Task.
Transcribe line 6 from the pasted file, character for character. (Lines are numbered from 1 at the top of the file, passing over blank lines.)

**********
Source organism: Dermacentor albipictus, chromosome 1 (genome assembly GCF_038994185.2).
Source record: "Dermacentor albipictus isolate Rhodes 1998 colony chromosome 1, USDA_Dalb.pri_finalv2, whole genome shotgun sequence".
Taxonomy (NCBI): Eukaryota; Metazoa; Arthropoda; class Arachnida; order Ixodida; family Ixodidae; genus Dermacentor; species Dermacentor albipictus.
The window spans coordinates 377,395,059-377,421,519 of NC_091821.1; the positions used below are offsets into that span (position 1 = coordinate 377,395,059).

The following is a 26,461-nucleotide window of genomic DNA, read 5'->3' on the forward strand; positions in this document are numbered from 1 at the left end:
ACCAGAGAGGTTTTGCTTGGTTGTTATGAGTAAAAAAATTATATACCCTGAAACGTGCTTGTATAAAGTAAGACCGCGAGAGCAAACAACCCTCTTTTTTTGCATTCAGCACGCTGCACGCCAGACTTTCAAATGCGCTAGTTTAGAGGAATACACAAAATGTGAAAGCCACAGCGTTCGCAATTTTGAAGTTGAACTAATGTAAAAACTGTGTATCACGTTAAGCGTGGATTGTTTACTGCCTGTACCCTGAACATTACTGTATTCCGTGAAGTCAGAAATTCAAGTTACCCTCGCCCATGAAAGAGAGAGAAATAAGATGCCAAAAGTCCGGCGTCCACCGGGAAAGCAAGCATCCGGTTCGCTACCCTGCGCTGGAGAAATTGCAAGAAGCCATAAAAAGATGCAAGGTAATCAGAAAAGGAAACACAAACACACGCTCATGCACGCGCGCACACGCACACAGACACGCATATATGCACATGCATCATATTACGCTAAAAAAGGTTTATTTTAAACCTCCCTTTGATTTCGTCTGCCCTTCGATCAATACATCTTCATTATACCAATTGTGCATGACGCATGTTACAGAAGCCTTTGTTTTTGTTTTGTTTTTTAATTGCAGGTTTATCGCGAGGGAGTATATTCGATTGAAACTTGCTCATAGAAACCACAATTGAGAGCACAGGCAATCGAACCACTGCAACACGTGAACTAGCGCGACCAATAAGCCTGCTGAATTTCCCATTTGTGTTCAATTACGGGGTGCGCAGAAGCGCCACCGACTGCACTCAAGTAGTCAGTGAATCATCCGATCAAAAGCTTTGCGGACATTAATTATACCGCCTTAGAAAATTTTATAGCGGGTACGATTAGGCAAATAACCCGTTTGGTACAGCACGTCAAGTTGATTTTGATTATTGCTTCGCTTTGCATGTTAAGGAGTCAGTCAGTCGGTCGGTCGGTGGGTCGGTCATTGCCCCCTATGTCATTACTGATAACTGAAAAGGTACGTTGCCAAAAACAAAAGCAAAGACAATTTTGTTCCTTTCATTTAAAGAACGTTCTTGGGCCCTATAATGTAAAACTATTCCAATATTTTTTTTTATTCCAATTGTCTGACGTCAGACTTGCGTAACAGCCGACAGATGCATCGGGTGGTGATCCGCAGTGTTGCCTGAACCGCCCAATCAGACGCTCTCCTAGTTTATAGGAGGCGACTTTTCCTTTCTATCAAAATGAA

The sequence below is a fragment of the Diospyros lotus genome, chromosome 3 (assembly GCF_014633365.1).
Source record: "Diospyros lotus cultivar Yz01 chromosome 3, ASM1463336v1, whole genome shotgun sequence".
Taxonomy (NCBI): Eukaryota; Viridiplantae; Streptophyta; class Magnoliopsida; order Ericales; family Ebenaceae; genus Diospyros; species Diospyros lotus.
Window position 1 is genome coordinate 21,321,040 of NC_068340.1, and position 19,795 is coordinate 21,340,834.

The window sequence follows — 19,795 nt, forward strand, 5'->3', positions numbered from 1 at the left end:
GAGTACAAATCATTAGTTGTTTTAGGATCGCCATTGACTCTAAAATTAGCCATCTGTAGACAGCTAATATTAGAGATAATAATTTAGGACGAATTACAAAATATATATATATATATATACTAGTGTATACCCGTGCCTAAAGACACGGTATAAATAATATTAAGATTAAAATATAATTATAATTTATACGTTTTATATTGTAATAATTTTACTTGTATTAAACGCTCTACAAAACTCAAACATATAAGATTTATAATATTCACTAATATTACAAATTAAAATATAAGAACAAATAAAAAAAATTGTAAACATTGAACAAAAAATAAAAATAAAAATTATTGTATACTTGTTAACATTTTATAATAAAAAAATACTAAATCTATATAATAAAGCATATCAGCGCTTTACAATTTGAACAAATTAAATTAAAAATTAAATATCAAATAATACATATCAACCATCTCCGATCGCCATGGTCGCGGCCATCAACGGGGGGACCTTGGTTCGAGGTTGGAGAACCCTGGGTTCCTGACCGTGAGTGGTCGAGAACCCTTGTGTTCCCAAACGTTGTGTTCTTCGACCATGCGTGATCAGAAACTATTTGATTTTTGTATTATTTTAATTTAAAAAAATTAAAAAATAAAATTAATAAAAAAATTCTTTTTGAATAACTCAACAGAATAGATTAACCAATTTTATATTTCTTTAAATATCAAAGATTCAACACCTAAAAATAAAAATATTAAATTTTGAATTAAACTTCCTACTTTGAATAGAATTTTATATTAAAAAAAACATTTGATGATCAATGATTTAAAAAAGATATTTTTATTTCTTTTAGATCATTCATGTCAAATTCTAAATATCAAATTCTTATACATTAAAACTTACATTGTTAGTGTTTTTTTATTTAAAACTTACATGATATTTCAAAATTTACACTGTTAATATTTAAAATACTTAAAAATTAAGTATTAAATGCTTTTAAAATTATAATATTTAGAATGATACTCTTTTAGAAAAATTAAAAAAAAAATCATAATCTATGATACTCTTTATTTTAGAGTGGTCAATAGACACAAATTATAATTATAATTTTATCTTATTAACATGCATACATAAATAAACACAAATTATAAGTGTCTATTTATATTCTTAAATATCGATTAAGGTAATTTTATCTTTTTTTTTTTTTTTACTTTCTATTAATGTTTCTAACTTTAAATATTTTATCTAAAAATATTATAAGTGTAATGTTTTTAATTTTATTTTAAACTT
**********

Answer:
ACCAGAGAGGTTTTGCTTGGTTGTTATGAGTAAAAAAATTATATACCCTGAAACGTGCTTGTATAAAGTAAGACCGCGAGAGCAAACAACCCTCTTTTTTTGCATTCAGCACGCTGCACGCCAGACTTTCAAATGCGCTAGTTTAGAGGAATACACAAAATGTGAAAGCCACAGCGTTCGCAATTTTGAAGTTGAACTAATGTAAAAACTGTGTATCACGTTAAGCGTGGATTGTTTACTGCCTGTACCCTGAACATTACTGTATTCCGTGAAGTCAGAAATTCAAGTTACCCTCGCCCATGAAAGAGAGAGAAATAAGATGCCAAAAGTCCGGCGTCCACCGGGAAAGCAAGCATCCGGTTCGCTACCCTGCGCTGGAGAAATTGCAAGAAGCCATAAAAAGATGCAAGGTAATCAGAAAAGGAAACACAAACACACGCTCATGCACGCGCGCACACGCACACAGACACGCATATATGCACATGCATCATATTACGCTAAAAAAGGTTTATTTTAAACCTCCCTTTGATTTCGTCTGCCCTTCGATCAATACATCTTCATTATACCAATTGTGCATGACGCATGTTACAGAAGCCTTTGTTTTTGTTTTGTTTTTTAATTGCAGGTTTATCGCGAGGGAGTATATTCGATTGAAACTTGCTCATAGAAACCACAATTGAGAGCACAGGCAATCGAACCACTGCAACACGTGAACTAGCGCGACCAATAAGCCTGCTGAATTTCCCATTTGTGTTCAATTACGGGGTGCGCAGAAGCGCCACCGACTGCACTCAAGTAGTCAGTGAATCATCCGATCAAAAGCTTTGCGGACATTAATTATACCGCCTTAGAAAATTTTATAGCGGGTACGATTAGGCAAATAACCCGTTTGGTACAGCACGTCAAGTTGATTTTGATTATTGCTTCGCTTTGCATGTTAAGGAGTCAGTCAGTCGGTCGGTCGGTGGGTCGGTCATTGCCCCCTATGTCATTACTGATAACTGAAAAGGTACGTTGCCAAAAACAAAAGCAAAGACAATTTTGTTCCTTTCATTTAAAGAACGTTCTTGGGCCCTATAATGTAAAACTATTCCAATATTTTTTTTTATTCCAATTGTCTGACGTCAGACTTGCGTAACAGCCGACAGATGCATCGGGTGGTGATCCGCAGTGTTGCCTGAACCGCCCAATCAGACGCTCTCCTAGTTTATAGGAGGCGACTTTTCCTTTCTATCAAAATGAA